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Philetas also, the Coin poet, was a very thin man; so that, by reason of the leanness of his body, he used to wear balls made of lead fastened to his feet, to prevent himself from being blown over by the wind. And Polemo, surnamed Periegetes, in his treatise on Wonderful People and Things, says that Archestratus the soothsayer, being taken prisoner by the enemy, and being put into the scale, was found to weigh only one obol, so very thin was he. The same man also relates that Panaretus never had occasion to consult a physician, but that he used to be a pupil of Arcesilaus the philosopher; and that he was a companion of Ptolemy Euergetes, receiving from him a salary of twelve talents every year. And he was the thinnest of men, though he never had any illness all his life.

But Metrodorus the Scepsian, in the second book of his treatise on the Art of Training, says that Hipponax the poet was not only very diminutive in person, but also very thin; and that he, nevertheless, was so strong in his sinews, that, among other feats of strength, he could throw an empty oil cruise an extraordinary distance, although light bodies are not easy to be propelled violently, because they cannot cut the air so well. Philippides, also, was extremely thin, against whom there is an oration extant of Hyperides the orator, who says that he was one of those men who governed the state. And he was very insignificant in appearance by reason of his thinness, as Hyperides has related. And Alexis, in his Thesprotians, said—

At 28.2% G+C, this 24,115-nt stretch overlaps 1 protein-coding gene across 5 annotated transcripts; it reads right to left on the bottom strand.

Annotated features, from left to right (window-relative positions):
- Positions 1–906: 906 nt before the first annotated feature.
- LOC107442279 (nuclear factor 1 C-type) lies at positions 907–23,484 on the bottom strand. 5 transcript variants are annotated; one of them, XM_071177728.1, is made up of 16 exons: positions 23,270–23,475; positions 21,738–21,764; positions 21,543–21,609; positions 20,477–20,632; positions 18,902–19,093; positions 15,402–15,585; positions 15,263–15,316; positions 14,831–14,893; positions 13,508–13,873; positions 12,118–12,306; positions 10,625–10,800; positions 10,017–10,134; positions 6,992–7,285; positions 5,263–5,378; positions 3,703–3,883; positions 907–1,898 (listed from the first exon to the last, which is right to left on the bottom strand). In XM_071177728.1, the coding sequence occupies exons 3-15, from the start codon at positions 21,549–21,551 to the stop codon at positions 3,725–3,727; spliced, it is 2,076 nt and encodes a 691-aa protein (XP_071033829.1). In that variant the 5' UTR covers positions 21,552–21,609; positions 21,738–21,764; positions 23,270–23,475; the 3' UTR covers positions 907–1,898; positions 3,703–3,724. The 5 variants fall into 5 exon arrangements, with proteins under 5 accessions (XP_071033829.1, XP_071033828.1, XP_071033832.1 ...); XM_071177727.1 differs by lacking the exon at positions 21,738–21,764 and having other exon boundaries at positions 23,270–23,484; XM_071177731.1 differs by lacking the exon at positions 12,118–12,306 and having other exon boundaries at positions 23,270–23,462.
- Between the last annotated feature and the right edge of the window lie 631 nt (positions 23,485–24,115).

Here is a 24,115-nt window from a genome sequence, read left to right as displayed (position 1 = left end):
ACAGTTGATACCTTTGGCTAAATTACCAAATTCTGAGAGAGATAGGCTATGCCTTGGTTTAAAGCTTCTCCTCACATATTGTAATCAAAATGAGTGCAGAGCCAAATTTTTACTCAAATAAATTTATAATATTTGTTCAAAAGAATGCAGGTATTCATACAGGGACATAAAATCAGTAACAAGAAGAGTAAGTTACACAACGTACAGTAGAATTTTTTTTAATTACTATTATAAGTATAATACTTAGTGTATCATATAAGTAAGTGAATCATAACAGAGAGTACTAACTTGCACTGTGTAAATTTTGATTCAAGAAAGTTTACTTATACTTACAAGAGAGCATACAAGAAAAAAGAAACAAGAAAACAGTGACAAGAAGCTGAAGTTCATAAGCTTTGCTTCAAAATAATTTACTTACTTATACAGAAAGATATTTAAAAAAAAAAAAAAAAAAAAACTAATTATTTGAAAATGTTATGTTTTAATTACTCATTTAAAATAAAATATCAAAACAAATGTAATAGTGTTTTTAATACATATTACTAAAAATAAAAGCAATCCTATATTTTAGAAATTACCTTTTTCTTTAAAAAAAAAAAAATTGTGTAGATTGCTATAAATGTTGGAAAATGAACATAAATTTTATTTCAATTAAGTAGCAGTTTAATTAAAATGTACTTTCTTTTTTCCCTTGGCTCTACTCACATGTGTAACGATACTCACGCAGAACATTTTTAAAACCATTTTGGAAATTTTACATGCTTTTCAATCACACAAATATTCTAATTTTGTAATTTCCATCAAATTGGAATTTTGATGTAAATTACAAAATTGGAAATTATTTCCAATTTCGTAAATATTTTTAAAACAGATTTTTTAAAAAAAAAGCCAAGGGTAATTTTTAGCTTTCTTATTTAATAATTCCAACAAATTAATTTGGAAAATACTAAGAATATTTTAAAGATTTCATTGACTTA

O Mercury, sent by the gods above,
You who've obtained Philippides by lot;
And you, too, eye of darkly-robed night.
And Aristophon, in his play called Plato, says—
A. I will within these three days make this man
Thinner than e'en Philippides.
B. How so?
Can you kill men in such a very short time?
And Menander, in his Passion, says— [p. 885]
If hunger should attack your well-shaped person,
'Twould make you thinner than Philippides.
And the word πεφιλιππιδῶσθαι was used for being extremely thin, as we find in Alexis; who, in his Women taking Mandragora, says—
A. You must be ill. You are, by Jove, the very
Leanest of sparrows—a complete Philippides (πεφιλιππίδωσαι).
B. Don't tell me such strange things: I'm all but dead.
A. I pity your sad case.
At all events, it is much better to look like that, than to be like the man of whom Antiphanes in his Aeolus says—
This man then, such a sot and glutton is he,
And so enormous is his size of body,
Is called by all his countrymen the Bladder.
And Heraclides of Pontus, in his treatise on Pleasure, says that Dinias the perfumer gave himself up to love because of his luxury, and spent a vast sum of money on it; and when, at last, he failed in his desires, out of grief he mutilated himself, his unbridled luxury bringing him into this trouble.

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